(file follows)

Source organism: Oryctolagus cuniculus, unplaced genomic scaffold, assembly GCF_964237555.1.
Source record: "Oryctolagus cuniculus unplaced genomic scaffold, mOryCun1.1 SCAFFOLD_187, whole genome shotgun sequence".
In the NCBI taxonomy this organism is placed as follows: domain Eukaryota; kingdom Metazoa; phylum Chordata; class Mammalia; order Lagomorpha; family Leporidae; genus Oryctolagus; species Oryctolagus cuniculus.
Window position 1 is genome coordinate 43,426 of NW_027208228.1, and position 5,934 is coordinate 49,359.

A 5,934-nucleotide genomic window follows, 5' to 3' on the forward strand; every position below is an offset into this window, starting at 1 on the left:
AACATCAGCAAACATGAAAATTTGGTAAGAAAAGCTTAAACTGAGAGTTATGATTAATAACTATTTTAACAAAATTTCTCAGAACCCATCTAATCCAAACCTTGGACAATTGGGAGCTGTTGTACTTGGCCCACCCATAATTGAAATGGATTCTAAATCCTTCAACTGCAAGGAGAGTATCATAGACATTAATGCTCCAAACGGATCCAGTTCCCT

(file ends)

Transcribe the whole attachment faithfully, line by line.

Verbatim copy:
Source organism: Oryctolagus cuniculus, unplaced genomic scaffold, assembly GCF_964237555.1.
Source record: "Oryctolagus cuniculus unplaced genomic scaffold, mOryCun1.1 SCAFFOLD_187, whole genome shotgun sequence".
In the NCBI taxonomy this organism is placed as follows: domain Eukaryota; kingdom Metazoa; phylum Chordata; class Mammalia; order Lagomorpha; family Leporidae; genus Oryctolagus; species Oryctolagus cuniculus.
Window position 1 is genome coordinate 43,426 of NW_027208228.1, and position 5,934 is coordinate 49,359.

A 5,934-nucleotide genomic window follows, 5' to 3' on the forward strand; every position below is an offset into this window, starting at 1 on the left:
AACATCAGCAAACATGAAAATTTGGTAAGAAAAGCTTAAACTGAGAGTTATGATTAATAACTATTTTAACAAAATTTCTCAGAACCCATCTAATCCAAACCTTGGACAATTGGGAGCTGTTGTACTTGGCCCACCCATAATTGAAATGGATTCTAAATCCTTCAACTGCAAGGAGAGTATCATAGACATTAATGCTCCAAACGGATCCAGTTCCCT